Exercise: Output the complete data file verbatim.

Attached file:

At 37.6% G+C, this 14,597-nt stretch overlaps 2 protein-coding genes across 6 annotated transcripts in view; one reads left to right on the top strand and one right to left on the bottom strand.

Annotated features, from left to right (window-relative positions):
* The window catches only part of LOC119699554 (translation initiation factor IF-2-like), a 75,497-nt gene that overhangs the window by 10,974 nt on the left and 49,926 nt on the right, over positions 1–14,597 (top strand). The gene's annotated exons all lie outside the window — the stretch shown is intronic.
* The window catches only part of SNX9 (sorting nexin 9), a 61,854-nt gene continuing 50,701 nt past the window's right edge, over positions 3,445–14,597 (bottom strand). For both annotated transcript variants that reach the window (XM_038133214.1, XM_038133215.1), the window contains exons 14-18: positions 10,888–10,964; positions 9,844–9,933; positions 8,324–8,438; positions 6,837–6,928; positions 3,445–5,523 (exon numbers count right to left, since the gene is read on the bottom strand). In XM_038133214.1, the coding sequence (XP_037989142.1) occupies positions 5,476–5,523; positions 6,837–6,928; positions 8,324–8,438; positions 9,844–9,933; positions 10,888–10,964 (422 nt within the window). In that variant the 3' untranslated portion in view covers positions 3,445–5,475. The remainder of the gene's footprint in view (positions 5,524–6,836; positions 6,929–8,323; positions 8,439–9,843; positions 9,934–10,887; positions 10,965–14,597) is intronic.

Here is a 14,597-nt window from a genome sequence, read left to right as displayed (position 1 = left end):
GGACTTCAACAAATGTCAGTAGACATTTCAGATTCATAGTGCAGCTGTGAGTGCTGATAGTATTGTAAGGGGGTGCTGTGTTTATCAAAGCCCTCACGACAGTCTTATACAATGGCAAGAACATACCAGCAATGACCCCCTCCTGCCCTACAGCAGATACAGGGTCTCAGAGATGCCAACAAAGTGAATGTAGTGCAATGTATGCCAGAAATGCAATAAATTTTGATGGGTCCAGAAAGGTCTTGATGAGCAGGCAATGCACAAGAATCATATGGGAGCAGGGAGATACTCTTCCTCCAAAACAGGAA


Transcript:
At 37.6% G+C, this 14,597-nt stretch overlaps 2 protein-coding genes across 6 annotated transcripts in view; one reads left to right on the top strand and one right to left on the bottom strand.

Annotated features, from left to right (window-relative positions):
* The window catches only part of LOC119699554 (translation initiation factor IF-2-like), a 75,497-nt gene that overhangs the window by 10,974 nt on the left and 49,926 nt on the right, over positions 1–14,597 (top strand). The gene's annotated exons all lie outside the window — the stretch shown is intronic.
* The window catches only part of SNX9 (sorting nexin 9), a 61,854-nt gene continuing 50,701 nt past the window's right edge, over positions 3,445–14,597 (bottom strand). For both annotated transcript variants that reach the window (XM_038133214.1, XM_038133215.1), the window contains exons 14-18: positions 10,888–10,964; positions 9,844–9,933; positions 8,324–8,438; positions 6,837–6,928; positions 3,445–5,523 (exon numbers count right to left, since the gene is read on the bottom strand). In XM_038133214.1, the coding sequence (XP_037989142.1) occupies positions 5,476–5,523; positions 6,837–6,928; positions 8,324–8,438; positions 9,844–9,933; positions 10,888–10,964 (422 nt within the window). In that variant the 3' untranslated portion in view covers positions 3,445–5,475. The remainder of the gene's footprint in view (positions 5,524–6,836; positions 6,929–8,323; positions 8,439–9,843; positions 9,934–10,887; positions 10,965–14,597) is intronic.

Here is a 14,597-nt window from a genome sequence, read left to right as displayed (position 1 = left end):
GGACTTCAACAAATGTCAGTAGACATTTCAGATTCATAGTGCAGCTGTGAGTGCTGATAGTATTGTAAGGGGGTGCTGTGTTTATCAAAGCCCTCACGACAGTCTTATACAATGGCAAGAACATACCAGCAATGACCCCCTCCTGCCCTACAGCAGATACAGGGTCTCAGAGATGCCAACAAAGTGAATGTAGTGCAATGTATGCCAGAAATGCAATAAATTTTGATGGGTCCAGAAAGGTCTTGATGAGCAGGCAATGCACAAGAATCATATGGGAGCAGGGAGATACTCTTCCTCCAAAACAGGAA